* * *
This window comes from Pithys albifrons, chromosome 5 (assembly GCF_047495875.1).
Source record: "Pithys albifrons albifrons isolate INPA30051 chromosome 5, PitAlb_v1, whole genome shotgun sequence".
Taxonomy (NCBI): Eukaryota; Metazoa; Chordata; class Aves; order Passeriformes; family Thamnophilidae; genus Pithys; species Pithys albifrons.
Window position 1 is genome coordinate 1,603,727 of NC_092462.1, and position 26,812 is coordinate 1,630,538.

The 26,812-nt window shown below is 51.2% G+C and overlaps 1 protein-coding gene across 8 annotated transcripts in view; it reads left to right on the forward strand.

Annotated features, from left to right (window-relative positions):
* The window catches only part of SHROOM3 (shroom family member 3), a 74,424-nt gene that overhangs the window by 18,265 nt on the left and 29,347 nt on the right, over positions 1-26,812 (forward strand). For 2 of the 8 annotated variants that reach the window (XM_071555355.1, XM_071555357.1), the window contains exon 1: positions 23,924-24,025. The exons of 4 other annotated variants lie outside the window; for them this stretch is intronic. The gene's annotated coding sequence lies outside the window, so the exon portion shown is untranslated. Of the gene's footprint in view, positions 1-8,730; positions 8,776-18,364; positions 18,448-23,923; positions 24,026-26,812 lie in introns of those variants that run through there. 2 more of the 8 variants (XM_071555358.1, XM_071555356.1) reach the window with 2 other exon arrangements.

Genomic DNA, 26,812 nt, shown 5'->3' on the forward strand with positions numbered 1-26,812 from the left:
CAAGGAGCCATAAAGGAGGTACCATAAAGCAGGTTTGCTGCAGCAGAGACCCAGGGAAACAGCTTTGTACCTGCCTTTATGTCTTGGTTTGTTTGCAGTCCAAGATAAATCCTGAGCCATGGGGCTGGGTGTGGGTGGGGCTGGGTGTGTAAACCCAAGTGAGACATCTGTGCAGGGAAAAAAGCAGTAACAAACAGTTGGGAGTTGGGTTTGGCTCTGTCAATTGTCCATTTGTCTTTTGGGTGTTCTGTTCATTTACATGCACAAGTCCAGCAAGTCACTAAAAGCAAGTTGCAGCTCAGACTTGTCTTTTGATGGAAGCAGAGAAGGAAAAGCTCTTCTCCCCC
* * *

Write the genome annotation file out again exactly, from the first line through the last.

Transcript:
This window comes from Pithys albifrons, chromosome 5 (assembly GCF_047495875.1).
Source record: "Pithys albifrons albifrons isolate INPA30051 chromosome 5, PitAlb_v1, whole genome shotgun sequence".
Taxonomy (NCBI): Eukaryota; Metazoa; Chordata; class Aves; order Passeriformes; family Thamnophilidae; genus Pithys; species Pithys albifrons.
Window position 1 is genome coordinate 1,603,727 of NC_092462.1, and position 26,812 is coordinate 1,630,538.

The 26,812-nt window shown below is 51.2% G+C and overlaps 1 protein-coding gene across 8 annotated transcripts in view; it reads left to right on the forward strand.

Annotated features, from left to right (window-relative positions):
* The window catches only part of SHROOM3 (shroom family member 3), a 74,424-nt gene that overhangs the window by 18,265 nt on the left and 29,347 nt on the right, over positions 1-26,812 (forward strand). For 2 of the 8 annotated variants that reach the window (XM_071555355.1, XM_071555357.1), the window contains exon 1: positions 23,924-24,025. The exons of 4 other annotated variants lie outside the window; for them this stretch is intronic. The gene's annotated coding sequence lies outside the window, so the exon portion shown is untranslated. Of the gene's footprint in view, positions 1-8,730; positions 8,776-18,364; positions 18,448-23,923; positions 24,026-26,812 lie in introns of those variants that run through there. 2 more of the 8 variants (XM_071555358.1, XM_071555356.1) reach the window with 2 other exon arrangements.

Genomic DNA, 26,812 nt, shown 5'->3' on the forward strand with positions numbered 1-26,812 from the left:
CAAGGAGCCATAAAGGAGGTACCATAAAGCAGGTTTGCTGCAGCAGAGACCCAGGGAAACAGCTTTGTACCTGCCTTTATGTCTTGGTTTGTTTGCAGTCCAAGATAAATCCTGAGCCATGGGGCTGGGTGTGGGTGGGGCTGGGTGTGTAAACCCAAGTGAGACATCTGTGCAGGGAAAAAAGCAGTAACAAACAGTTGGGAGTTGGGTTTGGCTCTGTCAATTGTCCATTTGTCTTTTGGGTGTTCTGTTCATTTACATGCACAAGTCCAGCAAGTCACTAAAAGCAAGTTGCAGCTCAGACTTGTCTTTTGATGGAAGCAGAGAAGGAAAAGCTCTTCTCCCCC